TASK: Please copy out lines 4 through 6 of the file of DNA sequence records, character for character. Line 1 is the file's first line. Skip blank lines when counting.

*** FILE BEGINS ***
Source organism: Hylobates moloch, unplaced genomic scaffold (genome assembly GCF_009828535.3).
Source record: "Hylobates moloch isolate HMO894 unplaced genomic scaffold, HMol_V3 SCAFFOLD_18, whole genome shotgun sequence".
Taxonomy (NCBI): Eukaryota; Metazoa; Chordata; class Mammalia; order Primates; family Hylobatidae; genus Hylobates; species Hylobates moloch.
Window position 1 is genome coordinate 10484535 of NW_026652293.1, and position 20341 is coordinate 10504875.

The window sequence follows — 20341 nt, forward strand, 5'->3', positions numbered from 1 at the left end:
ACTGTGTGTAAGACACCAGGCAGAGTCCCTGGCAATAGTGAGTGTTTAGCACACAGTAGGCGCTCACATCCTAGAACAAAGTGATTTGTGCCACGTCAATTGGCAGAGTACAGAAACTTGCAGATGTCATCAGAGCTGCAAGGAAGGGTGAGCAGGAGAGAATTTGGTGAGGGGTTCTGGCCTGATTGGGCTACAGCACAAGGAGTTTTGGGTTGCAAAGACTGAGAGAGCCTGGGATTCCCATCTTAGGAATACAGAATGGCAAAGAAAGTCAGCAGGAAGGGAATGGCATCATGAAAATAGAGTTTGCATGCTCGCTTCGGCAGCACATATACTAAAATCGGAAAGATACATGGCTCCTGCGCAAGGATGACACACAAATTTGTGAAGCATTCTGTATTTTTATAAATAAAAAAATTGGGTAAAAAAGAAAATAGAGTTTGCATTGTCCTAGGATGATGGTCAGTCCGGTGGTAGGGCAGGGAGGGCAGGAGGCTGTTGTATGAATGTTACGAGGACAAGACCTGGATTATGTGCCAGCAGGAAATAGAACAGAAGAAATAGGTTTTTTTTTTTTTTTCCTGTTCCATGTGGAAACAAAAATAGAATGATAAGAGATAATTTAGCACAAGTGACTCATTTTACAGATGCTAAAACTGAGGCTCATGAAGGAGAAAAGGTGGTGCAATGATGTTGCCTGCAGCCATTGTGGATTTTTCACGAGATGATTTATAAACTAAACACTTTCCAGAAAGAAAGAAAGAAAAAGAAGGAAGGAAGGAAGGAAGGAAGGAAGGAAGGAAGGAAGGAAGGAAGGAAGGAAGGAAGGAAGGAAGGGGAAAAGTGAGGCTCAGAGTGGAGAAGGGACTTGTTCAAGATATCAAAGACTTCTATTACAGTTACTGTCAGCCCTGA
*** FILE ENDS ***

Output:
Window position 1 is genome coordinate 10484535 of NW_026652293.1, and position 20341 is coordinate 10504875.

The window sequence follows — 20341 nt, forward strand, 5'->3', positions numbered from 1 at the left end:
ACTGTGTGTAAGACACCAGGCAGAGTCCCTGGCAATAGTGAGTGTTTAGCACACAGTAGGCGCTCACATCCTAGAACAAAGTGATTTGTGCCACGTCAATTGGCAGAGTACAGAAACTTGCAGATGTCATCAGAGCTGCAAGGAAGGGTGAGCAGGAGAGAATTTGGTGAGGGGTTCTGGCCTGATTGGGCTACAGCACAAGGAGTTTTGGGTTGCAAAGACTGAGAGAGCCTGGGATTCCCATCTTAGGAATACAGAATGGCAAAGAAAGTCAGCAGGAAGGGAATGGCATCATGAAAATAGAGTTTGCATGCTCGCTTCGGCAGCACATATACTAAAATCGGAAAGATACATGGCTCCTGCGCAAGGATGACACACAAATTTGTGAAGCATTCTGTATTTTTATAAATAAAAAAATTGGGTAAAAAAGAAAATAGAGTTTGCATTGTCCTAGGATGATGGTCAGTCCGGTGGTAGGGCAGGGAGGGCAGGAGGCTGTTGTATGAATGTTACGAGGACAAGACCTGGATTATGTGCCAGCAGGAAATAGAACAGAAGAAATAGGTTTTTTTTTTTTTTTCCTGTTCCATGTGGAAACAAAAATAGAATGATAAGAGATAATTTAGCACAAGTGACTCATTTTACAGATGCTAAAACTGAGGCTCATGAAGGAGAAAAGGTGGTGCAATGATGTTGCCTGCAGCCATTGTGGATTTTTCACGAGATGATTTATAAACTAAACACTTTCCAGAAAGAAAGAAAGAAAAAGAAGGAAGGAAGGAAGGAAGGAAGGAAGGAAGGAAGGAAGGAAGGAAGGAAGGAAGGAAGGAAGGAAGGGGAAAAGTGAGGCTCAGAGTGGAGAAGGGACTTGTTCAAGATATCAAAGACTTCTATTACAGTTACTGTCAGCCCTGA